Below are links to the slides for the talk I’m giving to undergraduates at Princeton’s Woodrow Wilson School soon. It’s called “The Greatest Challenge: The US health care crisis and the lessons of a unique experiment.” And, by “greatest challenge” I really mean greatest domestic policy challenge. The greatest challenge globally is the climate change problem.
The talk is in two parts, with a few slides that transition between them: (1) the health care cost crisis and (2) what the RAND health insurance experiment (HIE) tells us about what can be done about it. Note that part 2 doesn’t by itself lead us to anything like a full solution to the problems described in part 1. That’s why this is the HIE version of the talk. Other versions I might create later would add more to the story. For example, I might produce other talks with different back-ends, swapping out (or adding to) the HIE stuff with something on cost shifting, the balance of hospital and insurer market power, the implications of Medicaid expansion and the Cadillac tax, or Medicare private plan payment policy, all things that relate directly to my research.
Those would all be more advanced talks. This HIE one would be appropriate for a lay audience, advanced undergrads, or junior graduate students interested in public policy. Anyone deeply steeped in health policy or economics would be bored, though might like the figures (there are lots).
Are you interested in this talk at your institution or community organization? Do you want to swipe any of this for use on your blog? If so, go ahead and use the slides in any way you like. Just tell your audience where they came from and about this blog and I’ll be happy. Or don’t and I may never know, but you’ll suffer the bad karma. You can also contact me if you want me to speak or need a direct quote. I can’t promise to make every offered speaking engagement, but in a world with infinite resources or in which I had a dedicated stream of funding for this sort of thing I would. Boston area talks would be relatively easier for me to do.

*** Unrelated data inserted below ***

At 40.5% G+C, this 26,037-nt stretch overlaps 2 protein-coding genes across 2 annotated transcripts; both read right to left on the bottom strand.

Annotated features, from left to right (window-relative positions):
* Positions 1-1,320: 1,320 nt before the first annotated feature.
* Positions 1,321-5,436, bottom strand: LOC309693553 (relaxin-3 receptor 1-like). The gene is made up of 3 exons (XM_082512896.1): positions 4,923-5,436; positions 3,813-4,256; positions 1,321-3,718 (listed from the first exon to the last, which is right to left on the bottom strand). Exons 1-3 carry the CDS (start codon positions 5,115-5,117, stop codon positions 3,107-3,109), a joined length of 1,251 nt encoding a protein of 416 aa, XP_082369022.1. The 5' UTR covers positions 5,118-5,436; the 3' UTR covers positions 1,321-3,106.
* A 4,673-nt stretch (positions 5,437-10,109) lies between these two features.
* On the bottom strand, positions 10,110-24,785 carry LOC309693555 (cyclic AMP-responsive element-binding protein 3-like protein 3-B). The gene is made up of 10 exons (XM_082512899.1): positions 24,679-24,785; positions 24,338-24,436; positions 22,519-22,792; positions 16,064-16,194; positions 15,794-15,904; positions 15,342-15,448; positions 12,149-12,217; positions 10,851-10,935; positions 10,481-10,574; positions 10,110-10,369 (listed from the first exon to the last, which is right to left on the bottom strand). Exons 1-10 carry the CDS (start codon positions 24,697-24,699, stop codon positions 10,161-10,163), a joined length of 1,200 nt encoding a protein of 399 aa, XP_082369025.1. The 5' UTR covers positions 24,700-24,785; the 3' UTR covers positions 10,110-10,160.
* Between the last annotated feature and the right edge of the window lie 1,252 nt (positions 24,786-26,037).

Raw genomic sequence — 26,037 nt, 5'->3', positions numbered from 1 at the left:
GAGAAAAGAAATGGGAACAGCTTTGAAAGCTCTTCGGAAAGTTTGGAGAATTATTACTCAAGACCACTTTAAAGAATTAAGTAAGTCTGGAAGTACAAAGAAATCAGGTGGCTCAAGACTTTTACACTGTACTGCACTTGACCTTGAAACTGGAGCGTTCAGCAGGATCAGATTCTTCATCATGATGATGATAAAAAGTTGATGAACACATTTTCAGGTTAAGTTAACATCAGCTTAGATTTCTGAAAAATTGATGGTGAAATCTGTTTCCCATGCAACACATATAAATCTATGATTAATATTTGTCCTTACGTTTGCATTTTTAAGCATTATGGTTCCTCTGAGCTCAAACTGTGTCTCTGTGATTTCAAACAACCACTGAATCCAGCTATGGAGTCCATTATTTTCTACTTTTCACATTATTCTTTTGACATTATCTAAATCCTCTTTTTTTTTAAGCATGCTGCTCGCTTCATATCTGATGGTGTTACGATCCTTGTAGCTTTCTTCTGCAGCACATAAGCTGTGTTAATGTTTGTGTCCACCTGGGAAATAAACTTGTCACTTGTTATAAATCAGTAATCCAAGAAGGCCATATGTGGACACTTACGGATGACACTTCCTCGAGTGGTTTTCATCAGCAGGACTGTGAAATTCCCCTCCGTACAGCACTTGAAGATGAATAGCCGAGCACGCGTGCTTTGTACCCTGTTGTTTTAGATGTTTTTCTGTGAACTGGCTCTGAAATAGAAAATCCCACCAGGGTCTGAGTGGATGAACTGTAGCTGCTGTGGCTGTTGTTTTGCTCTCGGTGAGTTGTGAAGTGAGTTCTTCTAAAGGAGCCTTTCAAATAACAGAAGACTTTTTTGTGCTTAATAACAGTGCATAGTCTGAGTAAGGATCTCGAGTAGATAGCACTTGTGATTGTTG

Please also let me know in the comments about anything that occurs to you that might improve the slides. Keep in mind, however, that the point is to introduce the health care cost problem and summarize the most influential study relevant to it in 45-60 minutes. It is not a talk about everything pertaining to health care or health care costs. The meta meme is to convince people that research and evidence are relevant to policy. I’m just promoting what I do. The motivating question for me in preparing these slides was: if students were to know one or two things about health policy and relevant research, what would it be?
What you cannot tell from the slides is what I will say. The Power Point document has embedded notes, mostly taken from blog posts. Another way to get some additional info on some of what I’d say is to read those posts. They’re all listed with links below. Unless indicated otherwise, I’m the author. The list is roughly in the order in which relevant slides appear in the talk.
- Health care and the federal budget: some graphs, 8/30/10.
- Another look at the train wreck, 9/18/10.
- The most recent CBO federal revenue and spending projections, 9/23/10.
- Doing CBO’s job, 9/24/10 [better graphs than the prior post, but lacking commentary].
- Demography is not destiny, 10/4/10.
- This one is interesting (pun intended), 9/25/10.
- What makes the US health care system so expensive – Conclusion, 10/1/10, by Aaron Carroll.
- The blame du jour, 9/10/10, by Aaron Carroll.
- Health outcomes report cards, by country, 9/16/10.
- A little bit about the RAND health insurance experiment, 9/13/10.
- A little bit more about the RAND health insurance experiment, 9/15/10.